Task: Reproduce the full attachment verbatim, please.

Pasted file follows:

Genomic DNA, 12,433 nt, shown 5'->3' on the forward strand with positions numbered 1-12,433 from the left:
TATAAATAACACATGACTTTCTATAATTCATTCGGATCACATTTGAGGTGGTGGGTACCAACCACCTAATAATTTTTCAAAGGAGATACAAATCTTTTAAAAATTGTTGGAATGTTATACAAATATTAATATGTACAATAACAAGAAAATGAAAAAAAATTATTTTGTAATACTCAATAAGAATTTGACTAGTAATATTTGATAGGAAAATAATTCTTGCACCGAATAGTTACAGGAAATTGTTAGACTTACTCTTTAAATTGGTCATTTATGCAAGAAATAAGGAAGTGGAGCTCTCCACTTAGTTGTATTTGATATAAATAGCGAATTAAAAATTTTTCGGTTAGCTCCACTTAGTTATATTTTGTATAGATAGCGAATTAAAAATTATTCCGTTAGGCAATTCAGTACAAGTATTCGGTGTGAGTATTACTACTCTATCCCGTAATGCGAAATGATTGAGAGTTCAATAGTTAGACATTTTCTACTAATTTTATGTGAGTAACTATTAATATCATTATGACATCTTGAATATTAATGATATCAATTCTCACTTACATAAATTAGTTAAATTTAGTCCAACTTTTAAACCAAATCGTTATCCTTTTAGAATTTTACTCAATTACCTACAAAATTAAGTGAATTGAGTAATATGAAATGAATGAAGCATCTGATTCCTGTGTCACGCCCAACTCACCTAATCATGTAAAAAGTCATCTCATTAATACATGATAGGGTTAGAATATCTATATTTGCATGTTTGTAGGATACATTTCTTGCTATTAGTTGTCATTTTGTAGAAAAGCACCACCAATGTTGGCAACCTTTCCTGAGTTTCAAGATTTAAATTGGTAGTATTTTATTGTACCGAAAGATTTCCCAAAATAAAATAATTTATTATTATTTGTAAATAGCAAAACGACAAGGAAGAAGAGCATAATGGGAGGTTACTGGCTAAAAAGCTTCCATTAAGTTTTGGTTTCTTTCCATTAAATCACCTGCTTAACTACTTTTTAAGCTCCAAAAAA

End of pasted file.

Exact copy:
Genomic DNA, 12,433 nt, shown 5'->3' on the forward strand with positions numbered 1-12,433 from the left:
TATAAATAACACATGACTTTCTATAATTCATTCGGATCACATTTGAGGTGGTGGGTACCAACCACCTAATAATTTTTCAAAGGAGATACAAATCTTTTAAAAATTGTTGGAATGTTATACAAATATTAATATGTACAATAACAAGAAAATGAAAAAAAATTATTTTGTAATACTCAATAAGAATTTGACTAGTAATATTTGATAGGAAAATAATTCTTGCACCGAATAGTTACAGGAAATTGTTAGACTTACTCTTTAAATTGGTCATTTATGCAAGAAATAAGGAAGTGGAGCTCTCCACTTAGTTGTATTTGATATAAATAGCGAATTAAAAATTTTTCGGTTAGCTCCACTTAGTTATATTTTGTATAGATAGCGAATTAAAAATTATTCCGTTAGGCAATTCAGTACAAGTATTCGGTGTGAGTATTACTACTCTATCCCGTAATGCGAAATGATTGAGAGTTCAATAGTTAGACATTTTCTACTAATTTTATGTGAGTAACTATTAATATCATTATGACATCTTGAATATTAATGATATCAATTCTCACTTACATAAATTAGTTAAATTTAGTCCAACTTTTAAACCAAATCGTTATCCTTTTAGAATTTTACTCAATTACCTACAAAATTAAGTGAATTGAGTAATATGAAATGAATGAAGCATCTGATTCCTGTGTCACGCCCAACTCACCTAATCATGTAAAAAGTCATCTCATTAATACATGATAGGGTTAGAATATCTATATTTGCATGTTTGTAGGATACATTTCTTGCTATTAGTTGTCATTTTGTAGAAAAGCACCACCAATGTTGGCAACCTTTCCTGAGTTTCAAGATTTAAATTGGTAGTATTTTATTGTACCGAAAGATTTCCCAAAATAAAATAATTTATTATTATTTGTAAATAGCAAAACGACAAGGAAGAAGAGCATAATGGGAGGTTACTGGCTAAAAAGCTTCCATTAAGTTTTGGTTTCTTTCCATTAAATCACCTGCTTAACTACTTTTTAAGCTCCAAAAAA